2020 / June

Waking up and getting up has never been easy.

Waking Up by Elastica

Photo by Sanah Suvarna on Unsplash

As I mentioned last week, since last Monday, I’ve been trying to exercise some self-discipline and get up at 6.30am ready for the day ahead. So, never has the title to this piece felt more relevant:

Waking up and getting up has never been easy.

The song Waking Up by Elastica was a self-penned reflection on underachievement and personal malaise by the band’s lead singer Justine Frischmann.

I’d work very hard but I’m lazy … I’ve got a lot of songs but they’re all in my head.

I remember seeing Elastica at the time. They were huge and at the height of their fame and influence. Then they didn’t produce another album for five years, by which time the band had effectively fizzled out. The song’s lyrics provide an interesting reflection on their career. You could pick out potential reasons:

I can’t take the pressure and it’s starting to show … If I can’t be a star I won’t get out of bed.

Yet, rather than speculating on the reasons the song hints at, I think it’s the underpinning emotion of the song which resonates with me as I seek more consistency in getting up and getting my day started:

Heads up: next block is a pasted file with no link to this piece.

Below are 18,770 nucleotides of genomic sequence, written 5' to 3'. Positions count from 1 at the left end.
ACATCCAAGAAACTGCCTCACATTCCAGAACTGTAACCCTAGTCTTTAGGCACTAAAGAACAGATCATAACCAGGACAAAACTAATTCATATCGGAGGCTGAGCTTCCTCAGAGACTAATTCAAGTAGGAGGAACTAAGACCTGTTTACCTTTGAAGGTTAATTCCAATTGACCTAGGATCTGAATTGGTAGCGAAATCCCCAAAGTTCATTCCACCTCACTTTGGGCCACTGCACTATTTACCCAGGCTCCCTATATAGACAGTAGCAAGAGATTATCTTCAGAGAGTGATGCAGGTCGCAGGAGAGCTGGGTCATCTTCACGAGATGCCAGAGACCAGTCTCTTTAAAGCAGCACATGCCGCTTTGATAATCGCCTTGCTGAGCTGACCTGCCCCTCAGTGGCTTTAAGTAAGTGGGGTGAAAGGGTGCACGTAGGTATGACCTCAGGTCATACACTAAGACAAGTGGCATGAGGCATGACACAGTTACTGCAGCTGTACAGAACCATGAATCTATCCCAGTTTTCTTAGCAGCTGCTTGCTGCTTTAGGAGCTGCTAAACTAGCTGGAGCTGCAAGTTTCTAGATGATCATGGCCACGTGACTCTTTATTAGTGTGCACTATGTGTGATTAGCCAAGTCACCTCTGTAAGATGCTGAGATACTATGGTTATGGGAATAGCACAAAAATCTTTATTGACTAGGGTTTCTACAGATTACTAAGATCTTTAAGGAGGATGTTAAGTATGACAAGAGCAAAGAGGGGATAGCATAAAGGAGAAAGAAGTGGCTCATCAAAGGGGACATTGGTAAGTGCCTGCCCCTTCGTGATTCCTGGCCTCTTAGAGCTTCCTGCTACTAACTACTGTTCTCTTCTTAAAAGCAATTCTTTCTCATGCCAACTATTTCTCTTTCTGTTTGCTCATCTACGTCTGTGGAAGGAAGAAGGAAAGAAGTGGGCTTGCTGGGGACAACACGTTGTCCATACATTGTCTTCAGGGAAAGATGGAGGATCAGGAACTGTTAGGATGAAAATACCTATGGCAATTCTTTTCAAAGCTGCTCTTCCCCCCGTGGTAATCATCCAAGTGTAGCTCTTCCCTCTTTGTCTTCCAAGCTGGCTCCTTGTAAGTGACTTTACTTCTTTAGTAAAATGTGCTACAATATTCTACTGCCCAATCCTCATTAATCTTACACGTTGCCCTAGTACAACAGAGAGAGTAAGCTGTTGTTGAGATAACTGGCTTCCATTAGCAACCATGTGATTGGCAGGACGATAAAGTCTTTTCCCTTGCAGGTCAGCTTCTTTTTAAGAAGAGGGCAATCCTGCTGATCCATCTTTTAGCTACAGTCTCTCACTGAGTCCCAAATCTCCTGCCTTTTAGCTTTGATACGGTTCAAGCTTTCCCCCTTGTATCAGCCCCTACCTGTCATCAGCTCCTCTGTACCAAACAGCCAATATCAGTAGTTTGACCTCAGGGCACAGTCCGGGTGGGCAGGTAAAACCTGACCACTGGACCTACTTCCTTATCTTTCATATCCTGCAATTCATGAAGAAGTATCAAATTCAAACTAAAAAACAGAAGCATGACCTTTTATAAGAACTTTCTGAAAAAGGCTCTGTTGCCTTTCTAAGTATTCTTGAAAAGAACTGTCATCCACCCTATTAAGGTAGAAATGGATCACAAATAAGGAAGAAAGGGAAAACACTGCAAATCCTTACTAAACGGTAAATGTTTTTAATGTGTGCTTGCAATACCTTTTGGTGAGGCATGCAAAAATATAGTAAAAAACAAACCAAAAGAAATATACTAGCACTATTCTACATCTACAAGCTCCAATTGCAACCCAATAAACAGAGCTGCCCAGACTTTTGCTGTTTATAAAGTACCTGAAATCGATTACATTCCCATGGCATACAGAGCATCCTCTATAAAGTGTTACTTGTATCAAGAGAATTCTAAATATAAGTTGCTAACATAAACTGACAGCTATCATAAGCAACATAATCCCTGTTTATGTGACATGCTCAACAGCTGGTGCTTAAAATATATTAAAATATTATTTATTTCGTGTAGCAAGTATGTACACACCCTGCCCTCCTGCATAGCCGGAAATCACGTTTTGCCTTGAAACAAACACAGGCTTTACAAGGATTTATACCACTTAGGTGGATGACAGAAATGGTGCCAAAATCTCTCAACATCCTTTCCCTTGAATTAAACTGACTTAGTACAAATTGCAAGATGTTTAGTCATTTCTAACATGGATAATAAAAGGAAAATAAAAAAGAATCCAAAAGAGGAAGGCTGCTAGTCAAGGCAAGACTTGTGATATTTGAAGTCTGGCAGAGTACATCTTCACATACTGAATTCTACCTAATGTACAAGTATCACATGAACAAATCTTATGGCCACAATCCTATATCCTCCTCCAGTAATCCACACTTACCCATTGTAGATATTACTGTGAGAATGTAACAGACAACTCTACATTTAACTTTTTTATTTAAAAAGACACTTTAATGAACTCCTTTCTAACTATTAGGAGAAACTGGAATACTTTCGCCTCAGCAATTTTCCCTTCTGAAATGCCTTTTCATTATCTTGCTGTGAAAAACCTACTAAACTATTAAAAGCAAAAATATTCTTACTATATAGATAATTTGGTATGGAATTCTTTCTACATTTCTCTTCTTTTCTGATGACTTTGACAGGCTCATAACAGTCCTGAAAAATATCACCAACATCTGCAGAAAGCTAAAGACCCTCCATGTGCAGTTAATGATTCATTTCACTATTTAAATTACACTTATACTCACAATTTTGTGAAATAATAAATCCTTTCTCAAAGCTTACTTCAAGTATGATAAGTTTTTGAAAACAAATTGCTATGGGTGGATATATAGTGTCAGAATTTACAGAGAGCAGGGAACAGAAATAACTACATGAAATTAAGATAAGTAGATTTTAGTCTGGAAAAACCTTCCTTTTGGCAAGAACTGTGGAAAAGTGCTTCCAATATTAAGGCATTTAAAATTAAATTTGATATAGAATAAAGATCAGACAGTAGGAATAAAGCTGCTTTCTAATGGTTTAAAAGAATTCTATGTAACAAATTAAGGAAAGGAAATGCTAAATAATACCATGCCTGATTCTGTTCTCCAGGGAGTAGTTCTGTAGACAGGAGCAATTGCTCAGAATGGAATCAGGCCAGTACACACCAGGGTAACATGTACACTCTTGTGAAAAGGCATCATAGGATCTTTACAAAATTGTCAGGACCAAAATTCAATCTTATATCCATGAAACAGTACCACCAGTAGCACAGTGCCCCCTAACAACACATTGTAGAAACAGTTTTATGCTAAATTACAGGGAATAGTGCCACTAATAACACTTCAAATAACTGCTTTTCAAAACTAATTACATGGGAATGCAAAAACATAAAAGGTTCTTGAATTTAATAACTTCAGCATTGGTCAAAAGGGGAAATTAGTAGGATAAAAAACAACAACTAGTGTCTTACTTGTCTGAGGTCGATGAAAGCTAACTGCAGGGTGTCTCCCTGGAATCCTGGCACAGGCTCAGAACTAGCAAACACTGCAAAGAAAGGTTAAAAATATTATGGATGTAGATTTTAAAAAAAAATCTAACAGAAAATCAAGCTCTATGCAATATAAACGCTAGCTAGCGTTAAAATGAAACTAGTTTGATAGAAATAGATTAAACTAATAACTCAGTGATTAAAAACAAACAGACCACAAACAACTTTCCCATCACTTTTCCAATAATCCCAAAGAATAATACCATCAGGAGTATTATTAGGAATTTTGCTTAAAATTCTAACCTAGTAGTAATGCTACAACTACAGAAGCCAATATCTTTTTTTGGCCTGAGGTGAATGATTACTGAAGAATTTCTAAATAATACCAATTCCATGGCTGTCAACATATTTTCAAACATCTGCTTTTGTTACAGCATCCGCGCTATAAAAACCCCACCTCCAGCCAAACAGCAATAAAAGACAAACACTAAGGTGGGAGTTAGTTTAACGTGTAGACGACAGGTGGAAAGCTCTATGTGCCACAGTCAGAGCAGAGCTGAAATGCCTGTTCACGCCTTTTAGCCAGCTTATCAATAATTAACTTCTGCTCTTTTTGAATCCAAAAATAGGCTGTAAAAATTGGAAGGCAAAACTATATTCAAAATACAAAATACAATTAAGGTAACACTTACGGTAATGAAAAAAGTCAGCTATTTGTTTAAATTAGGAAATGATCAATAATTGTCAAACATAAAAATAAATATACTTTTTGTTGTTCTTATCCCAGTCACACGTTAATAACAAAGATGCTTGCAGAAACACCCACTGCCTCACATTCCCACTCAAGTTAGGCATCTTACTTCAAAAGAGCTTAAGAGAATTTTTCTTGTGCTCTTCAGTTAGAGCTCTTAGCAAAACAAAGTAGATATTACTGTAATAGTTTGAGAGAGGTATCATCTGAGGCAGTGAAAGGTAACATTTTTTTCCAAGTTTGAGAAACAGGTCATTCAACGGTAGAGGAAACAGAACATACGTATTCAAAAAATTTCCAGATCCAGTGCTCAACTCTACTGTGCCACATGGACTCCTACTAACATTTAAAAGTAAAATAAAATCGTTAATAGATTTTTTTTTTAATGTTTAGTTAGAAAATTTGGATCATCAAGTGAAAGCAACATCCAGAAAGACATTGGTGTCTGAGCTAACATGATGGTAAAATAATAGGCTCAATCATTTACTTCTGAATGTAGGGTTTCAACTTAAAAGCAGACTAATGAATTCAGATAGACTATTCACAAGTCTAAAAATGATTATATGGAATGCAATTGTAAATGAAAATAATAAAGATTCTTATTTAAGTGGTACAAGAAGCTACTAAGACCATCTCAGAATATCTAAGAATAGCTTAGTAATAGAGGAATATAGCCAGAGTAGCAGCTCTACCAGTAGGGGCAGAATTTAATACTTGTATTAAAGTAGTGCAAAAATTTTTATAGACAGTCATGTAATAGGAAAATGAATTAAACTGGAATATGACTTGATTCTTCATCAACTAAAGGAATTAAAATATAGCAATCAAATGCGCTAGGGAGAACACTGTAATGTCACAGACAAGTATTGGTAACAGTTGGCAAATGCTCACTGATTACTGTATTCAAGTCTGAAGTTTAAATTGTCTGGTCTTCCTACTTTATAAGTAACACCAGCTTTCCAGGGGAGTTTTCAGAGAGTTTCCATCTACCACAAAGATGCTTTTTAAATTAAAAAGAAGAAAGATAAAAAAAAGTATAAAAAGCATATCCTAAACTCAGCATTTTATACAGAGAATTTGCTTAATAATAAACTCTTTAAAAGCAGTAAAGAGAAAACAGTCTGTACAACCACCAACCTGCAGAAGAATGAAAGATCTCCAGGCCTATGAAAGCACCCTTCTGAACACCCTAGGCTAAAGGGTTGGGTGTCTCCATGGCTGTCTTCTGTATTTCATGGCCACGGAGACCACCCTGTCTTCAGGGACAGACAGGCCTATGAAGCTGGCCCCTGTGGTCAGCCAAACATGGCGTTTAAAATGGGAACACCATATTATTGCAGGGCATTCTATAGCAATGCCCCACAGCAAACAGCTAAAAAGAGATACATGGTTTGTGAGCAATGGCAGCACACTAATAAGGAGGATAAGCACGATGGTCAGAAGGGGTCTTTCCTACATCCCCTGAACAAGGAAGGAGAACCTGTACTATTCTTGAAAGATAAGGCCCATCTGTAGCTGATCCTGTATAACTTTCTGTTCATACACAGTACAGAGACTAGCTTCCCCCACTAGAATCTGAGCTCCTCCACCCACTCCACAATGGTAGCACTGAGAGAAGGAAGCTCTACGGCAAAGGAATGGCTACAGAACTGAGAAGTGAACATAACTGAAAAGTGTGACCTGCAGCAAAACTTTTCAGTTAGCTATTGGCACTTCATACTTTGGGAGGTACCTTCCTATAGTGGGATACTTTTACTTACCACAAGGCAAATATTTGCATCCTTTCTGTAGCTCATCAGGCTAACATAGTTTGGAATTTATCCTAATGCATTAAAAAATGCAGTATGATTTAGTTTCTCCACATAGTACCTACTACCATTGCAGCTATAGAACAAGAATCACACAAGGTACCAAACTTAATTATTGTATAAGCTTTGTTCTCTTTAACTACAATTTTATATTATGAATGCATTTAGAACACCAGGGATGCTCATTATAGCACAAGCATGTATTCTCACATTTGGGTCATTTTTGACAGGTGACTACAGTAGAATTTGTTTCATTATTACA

In my heart you know that it pains me. A life of leisure is no life you know.

The life of leisure is both the easy choice, and in many ways the most logical one. I can always convince myself that I need / deserve / would be better off with an extra hour or so in bed. Yet, when I do, it doesn’t really satisfy. Like Frischmann suggests, the malaise leads to underachievement rather than wellbeing. Some of the lyrics above about songs in the head and being a star can be fed by the life of leisure without action. They help us make excuses as to why our plans are not becoming reality. Ultimately, what inspires me about this song is the idea expressed in the title of this piece. Being disciplined about starting the day well is not easy, but it is a step towards making the right choices to a more fulfilling life. A life in which our daily choices are informed, planned and considered and contribute to our sense of achievement and wellbeing.

Need to reconsider your relationship with self-discipline? Why not consider booking an appointment with the author, Dr Dave Wood?

Taken from the album:


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